Emory Report
October 25, 2004
Volume 57, Number 9


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October 25 , 2004
Carter Center urges acceptance of Venezuela vote

Kay Torrance is assistant director for public information at the carter center

Venezuelan President Hugo Chavez won an August recall referendum to complete his term, but reconciling his supporters and opponents remains a goal after two years of contentious relations mediated by the Carter Center and the Organization of American States (OAS).

“The referendum was an important step in the democratic process,” said Jennifer McCoy, director of the center’s Americas Program. “Now the larger, more serious issue that the government and opposition need to address is how to work together for the benefit of Venezuela.

“The government should reach out to its opponents to create a national vision for the country and ensure all Venezuelans feel represented,” McCoy continued. “More immediately, both sides must work toward restoring public confidence and trust in the electoral process.”

The referendum—the world’s first recall vote of a president—culminated a process put in motion in November 2003, when Chavez’s opponents began collecting a new set of signatures to petition for the recall. Over a period of 10 months, the center and the OAS observed the signature collections, the National Electoral Council’s signature validation process, the signature verifications and the referendum.

“Though the vote was secret and free—verified through several post-referendum checks by the center and the OAS,” McCoy said, “the opposition’s claims of fraud, intimidation tactics by government supporters and opaque decisions by the National Electoral Council (NEC) eroded faith in the recall outcome.”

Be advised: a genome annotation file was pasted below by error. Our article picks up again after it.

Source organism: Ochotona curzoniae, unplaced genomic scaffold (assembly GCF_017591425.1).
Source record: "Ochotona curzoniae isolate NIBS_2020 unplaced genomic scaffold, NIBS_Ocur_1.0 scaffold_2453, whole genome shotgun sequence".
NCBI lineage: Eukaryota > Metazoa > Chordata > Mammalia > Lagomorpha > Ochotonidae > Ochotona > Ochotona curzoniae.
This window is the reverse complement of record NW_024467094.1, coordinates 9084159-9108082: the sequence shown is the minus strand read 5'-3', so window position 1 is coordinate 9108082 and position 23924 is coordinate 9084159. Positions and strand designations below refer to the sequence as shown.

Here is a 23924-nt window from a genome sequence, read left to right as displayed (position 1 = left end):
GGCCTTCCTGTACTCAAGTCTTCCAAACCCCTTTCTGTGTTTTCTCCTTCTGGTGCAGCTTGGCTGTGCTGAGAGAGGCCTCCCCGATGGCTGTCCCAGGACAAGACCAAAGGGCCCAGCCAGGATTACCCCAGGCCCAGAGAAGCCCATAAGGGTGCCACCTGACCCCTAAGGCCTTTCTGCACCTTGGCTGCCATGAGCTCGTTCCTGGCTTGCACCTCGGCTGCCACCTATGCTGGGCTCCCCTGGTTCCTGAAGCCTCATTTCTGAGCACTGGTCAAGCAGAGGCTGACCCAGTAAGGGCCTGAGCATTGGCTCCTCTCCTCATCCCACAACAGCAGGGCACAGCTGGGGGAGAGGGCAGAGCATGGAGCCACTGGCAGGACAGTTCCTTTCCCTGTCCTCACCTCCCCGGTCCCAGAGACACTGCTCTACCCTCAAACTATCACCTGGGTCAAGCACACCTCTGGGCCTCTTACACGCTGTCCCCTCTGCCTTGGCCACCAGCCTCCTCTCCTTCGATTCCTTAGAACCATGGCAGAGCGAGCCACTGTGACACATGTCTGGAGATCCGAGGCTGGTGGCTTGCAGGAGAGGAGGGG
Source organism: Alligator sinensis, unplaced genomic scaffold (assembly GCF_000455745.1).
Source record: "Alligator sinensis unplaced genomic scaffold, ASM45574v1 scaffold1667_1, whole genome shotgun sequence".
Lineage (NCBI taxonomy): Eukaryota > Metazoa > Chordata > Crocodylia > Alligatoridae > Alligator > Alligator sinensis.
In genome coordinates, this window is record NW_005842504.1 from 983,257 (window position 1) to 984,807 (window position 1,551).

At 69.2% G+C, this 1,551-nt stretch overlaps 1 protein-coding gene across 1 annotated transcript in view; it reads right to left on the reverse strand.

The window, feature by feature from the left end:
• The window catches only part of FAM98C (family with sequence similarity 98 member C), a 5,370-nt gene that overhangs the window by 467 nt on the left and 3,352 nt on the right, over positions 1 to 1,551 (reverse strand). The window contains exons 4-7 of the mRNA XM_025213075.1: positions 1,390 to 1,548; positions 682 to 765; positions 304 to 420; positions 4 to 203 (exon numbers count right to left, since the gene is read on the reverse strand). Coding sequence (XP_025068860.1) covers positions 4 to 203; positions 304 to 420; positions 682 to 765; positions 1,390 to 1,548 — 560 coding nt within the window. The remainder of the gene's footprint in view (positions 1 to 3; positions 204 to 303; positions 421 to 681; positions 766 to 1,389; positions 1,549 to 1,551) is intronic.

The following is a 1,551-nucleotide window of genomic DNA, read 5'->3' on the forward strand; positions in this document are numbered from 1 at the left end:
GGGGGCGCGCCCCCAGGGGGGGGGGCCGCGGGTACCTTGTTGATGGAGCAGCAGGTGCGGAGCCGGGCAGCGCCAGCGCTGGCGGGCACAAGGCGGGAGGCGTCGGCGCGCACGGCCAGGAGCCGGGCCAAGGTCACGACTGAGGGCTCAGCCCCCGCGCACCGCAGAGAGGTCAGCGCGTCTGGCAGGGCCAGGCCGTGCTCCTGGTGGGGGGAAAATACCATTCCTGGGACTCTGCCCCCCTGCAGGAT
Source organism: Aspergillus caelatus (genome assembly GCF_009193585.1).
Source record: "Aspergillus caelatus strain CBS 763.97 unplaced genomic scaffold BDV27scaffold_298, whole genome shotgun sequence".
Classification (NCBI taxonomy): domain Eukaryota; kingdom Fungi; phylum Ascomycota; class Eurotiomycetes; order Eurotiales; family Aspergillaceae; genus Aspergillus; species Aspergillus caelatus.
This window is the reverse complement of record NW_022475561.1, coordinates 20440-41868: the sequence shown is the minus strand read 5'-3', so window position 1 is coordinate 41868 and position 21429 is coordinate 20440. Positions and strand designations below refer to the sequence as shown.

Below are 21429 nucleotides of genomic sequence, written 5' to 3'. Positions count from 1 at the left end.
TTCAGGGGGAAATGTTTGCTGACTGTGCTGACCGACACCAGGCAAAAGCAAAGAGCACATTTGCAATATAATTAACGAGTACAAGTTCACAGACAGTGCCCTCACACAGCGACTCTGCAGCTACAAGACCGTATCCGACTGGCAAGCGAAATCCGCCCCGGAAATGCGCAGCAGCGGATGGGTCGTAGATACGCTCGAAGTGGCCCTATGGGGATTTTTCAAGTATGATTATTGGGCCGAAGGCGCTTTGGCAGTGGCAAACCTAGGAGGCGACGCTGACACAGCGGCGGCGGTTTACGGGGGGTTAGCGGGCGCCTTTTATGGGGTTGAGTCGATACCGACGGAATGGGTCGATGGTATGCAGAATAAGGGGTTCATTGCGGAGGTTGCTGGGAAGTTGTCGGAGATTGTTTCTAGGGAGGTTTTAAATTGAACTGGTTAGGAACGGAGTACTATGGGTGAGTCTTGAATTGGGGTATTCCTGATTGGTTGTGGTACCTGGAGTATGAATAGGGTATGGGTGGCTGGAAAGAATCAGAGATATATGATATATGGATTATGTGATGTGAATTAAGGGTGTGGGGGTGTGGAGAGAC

As the polls closed on Aug. 15, Carter Center and OAS observers conducted a “quick count” of randomly selected polling sites to verify that the on-site vote tallies they saw matched those transmitted from the electronic voting machines to CNE headquarters. The quick count matched the CNE’s results, which indicated almost 60 percent of voters cast their ballots to keep Chavez in power, and showed no manipulation of the data transmission or tabulation. A third check (recounting a sample of paper ballots that print after each vote) also did not show any fraud.

Before observers, including former President Jimmy Carter, arrived for the referendum, the center’s office in Venezuela’s capital of Caracas observed trial runs of the voting machines conducted by the CNE and met with the political forces, technical directors of all components of the automated voting processes, the media, the armed forces and other key groups.

After the referendum result was announced by the CNE, Carter and OAS Secretary General César Gaviria held a press conference to announce their findings and to urge a peaceful acceptance of the results by both sides. They also called for reconciliation talks between the government and the opposition.

“There needs to be good-faith acceptance of the results by both winners and losers, and some degree of reconciliation,” Carter said. “When distrust or disharmony is deep—as it is in Venezuela—it is necessary to establish a continuing dialogue between the government and the opposition leaders.”

Away from Caracas politics, in small communities across Venezuela, Carter Center trainers continue to teach mediation skills necessary for various sectors of society to coexist.